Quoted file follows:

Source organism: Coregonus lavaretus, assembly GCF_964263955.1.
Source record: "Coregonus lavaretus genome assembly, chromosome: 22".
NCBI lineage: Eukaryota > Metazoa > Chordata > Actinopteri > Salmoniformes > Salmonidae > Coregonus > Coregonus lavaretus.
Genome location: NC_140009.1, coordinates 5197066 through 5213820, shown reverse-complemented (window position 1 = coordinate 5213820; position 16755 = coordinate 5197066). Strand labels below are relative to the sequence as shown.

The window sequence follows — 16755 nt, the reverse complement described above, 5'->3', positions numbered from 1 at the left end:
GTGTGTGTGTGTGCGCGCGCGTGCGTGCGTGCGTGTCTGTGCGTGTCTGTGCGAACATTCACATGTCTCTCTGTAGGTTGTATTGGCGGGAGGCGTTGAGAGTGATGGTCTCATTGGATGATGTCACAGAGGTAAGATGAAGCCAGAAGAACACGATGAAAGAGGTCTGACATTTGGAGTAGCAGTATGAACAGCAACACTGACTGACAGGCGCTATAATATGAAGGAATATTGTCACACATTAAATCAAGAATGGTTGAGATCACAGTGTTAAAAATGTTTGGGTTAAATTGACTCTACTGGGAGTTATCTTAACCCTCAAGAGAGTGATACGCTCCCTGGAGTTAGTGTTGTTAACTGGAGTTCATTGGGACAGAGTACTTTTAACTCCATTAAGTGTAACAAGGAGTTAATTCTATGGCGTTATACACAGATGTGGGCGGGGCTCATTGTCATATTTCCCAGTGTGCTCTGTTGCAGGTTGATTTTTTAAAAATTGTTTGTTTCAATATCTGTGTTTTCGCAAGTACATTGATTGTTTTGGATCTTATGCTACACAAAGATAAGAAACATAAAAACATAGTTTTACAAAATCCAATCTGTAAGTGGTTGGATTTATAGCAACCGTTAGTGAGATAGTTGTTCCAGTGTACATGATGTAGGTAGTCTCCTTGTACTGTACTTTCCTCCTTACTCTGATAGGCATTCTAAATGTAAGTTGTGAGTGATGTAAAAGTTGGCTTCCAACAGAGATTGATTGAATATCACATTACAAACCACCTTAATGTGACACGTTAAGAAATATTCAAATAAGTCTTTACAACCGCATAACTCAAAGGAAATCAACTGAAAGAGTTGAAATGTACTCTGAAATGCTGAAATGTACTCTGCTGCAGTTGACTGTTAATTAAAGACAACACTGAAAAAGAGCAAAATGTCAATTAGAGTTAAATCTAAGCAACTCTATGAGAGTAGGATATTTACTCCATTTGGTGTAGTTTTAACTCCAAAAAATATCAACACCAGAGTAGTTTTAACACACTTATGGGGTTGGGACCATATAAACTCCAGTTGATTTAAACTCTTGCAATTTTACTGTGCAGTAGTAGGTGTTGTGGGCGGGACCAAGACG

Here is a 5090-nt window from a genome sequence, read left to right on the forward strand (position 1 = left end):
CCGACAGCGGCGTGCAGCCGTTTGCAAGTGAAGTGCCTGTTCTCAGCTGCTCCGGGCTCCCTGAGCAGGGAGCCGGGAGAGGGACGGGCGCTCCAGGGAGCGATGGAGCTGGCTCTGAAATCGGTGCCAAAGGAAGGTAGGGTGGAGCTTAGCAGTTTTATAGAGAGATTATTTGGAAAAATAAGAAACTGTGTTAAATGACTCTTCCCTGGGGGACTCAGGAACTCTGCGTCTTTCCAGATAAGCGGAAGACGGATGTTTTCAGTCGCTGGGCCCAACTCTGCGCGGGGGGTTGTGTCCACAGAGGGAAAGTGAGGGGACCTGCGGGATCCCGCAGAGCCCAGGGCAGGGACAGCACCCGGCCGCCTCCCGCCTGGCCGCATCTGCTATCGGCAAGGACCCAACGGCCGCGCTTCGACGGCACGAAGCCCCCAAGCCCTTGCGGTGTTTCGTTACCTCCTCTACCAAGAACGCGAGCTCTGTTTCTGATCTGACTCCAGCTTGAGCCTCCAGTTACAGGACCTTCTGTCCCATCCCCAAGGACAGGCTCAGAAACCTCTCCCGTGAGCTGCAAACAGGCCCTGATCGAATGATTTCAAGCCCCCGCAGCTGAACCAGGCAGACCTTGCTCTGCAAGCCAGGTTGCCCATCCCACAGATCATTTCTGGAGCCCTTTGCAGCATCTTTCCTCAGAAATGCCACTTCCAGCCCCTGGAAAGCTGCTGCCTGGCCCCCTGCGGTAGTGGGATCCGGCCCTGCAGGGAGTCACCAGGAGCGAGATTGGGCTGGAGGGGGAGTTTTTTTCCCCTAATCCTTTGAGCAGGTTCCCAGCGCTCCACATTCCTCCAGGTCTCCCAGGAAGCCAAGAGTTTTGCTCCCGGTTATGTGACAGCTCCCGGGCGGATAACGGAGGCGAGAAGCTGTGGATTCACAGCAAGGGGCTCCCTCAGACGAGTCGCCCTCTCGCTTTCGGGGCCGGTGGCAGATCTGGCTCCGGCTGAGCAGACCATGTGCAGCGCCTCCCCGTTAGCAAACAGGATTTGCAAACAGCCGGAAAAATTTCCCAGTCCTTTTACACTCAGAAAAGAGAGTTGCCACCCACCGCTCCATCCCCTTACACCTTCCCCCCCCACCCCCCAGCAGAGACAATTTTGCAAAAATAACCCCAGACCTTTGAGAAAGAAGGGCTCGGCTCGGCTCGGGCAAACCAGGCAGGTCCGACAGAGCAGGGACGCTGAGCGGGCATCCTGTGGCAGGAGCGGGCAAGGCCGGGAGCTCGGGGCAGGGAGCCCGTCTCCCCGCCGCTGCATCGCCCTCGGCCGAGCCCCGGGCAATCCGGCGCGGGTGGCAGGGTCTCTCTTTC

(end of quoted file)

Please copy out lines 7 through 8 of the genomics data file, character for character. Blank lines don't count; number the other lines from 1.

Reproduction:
Here is a 5090-nt window from a genome sequence, read left to right on the forward strand (position 1 = left end):
CCGACAGCGGCGTGCAGCCGTTTGCAAGTGAAGTGCCTGTTCTCAGCTGCTCCGGGCTCCCTGAGCAGGGAGCCGGGAGAGGGACGGGCGCTCCAGGGAGCGATGGAGCTGGCTCTGAAATCGGTGCCAAAGGAAGGTAGGGTGGAGCTTAGCAGTTTTATAGAGAGATTATTTGGAAAAATAAGAAACTGTGTTAAATGACTCTTCCCTGGGGGACTCAGGAACTCTGCGTCTTTCCAGATAAGCGGAAGACGGATGTTTTCAGTCGCTGGGCCCAACTCTGCGCGGGGGGTTGTGTCCACAGAGGGAAAGTGAGGGGACCTGCGGGATCCCGCAGAGCCCAGGGCAGGGACAGCACCCGGCCGCCTCCCGCCTGGCCGCATCTGCTATCGGCAAGGACCCAACGGCCGCGCTTCGACGGCACGAAGCCCCCAAGCCCTTGCGGTGTTTCGTTACCTCCTCTACCAAGAACGCGAGCTCTGTTTCTGATCTGACTCCAGCTTGAGCCTCCAGTTACAGGACCTTCTGTCCCATCCCCAAGGACAGGCTCAGAAACCTCTCCCGTGAGCTGCAAACAGGCCCTGATCGAATGATTTCAAGCCCCCGCAGCTGAACCAGGCAGACCTTGCTCTGCAAGCCAGGTTGCCCATCCCACAGATCATTTCTGGAGCCCTTTGCAGCATCTTTCCTCAGAAATGCCACTTCCAGCCCCTGGAAAGCTGCTGCCTGGCCCCCTGCGGTAGTGGGATCCGGCCCTGCAGGGAGTCACCAGGAGCGAGATTGGGCTGGAGGGGGAGTTTTTTTCCCCTAATCCTTTGAGCAGGTTCCCAGCGCTCCACATTCCTCCAGGTCTCCCAGGAAGCCAAGAGTTTTGCTCCCGGTTATGTGACAGCTCCCGGGCGGATAACGGAGGCGAGAAGCTGTGGATTCACAGCAAGGGGCTCCCTCAGACGAGTCGCCCTCTCGCTTTCGGGGCCGGTGGCAGATCTGGCTCCGGCTGAGCAGACCATGTGCAGCGCCTCCCCGTTAGCAAACAGGATTTGCAAACAGCCGGAAAAATTTCCCAGTCCTTTTACACTCAGAAAAGAGAGTTGCCACCCACCGCTCCATCCCCTTACACCTTCCCCCCCCACCCCCCAGCAGAGACAATTTTGCAAAAATAACCCCAGACCTTTGAGAAAGAAGGGCTCGGCTCGGCTCGGGCAAACCAGGCAGGTCCGACAGAGCAGGGACGCTGAGCGGGCATCCTGTGGCAGGAGCGGGCAAGGCCGGGAGCTCGGGGCAGGGAGCCCGTCTCCCCGCCGCTGCATCGCCCTCGGCCGAGCCCCGGGCAATCCGGCGCGGGTGGCAGGGTCTCTCTTTC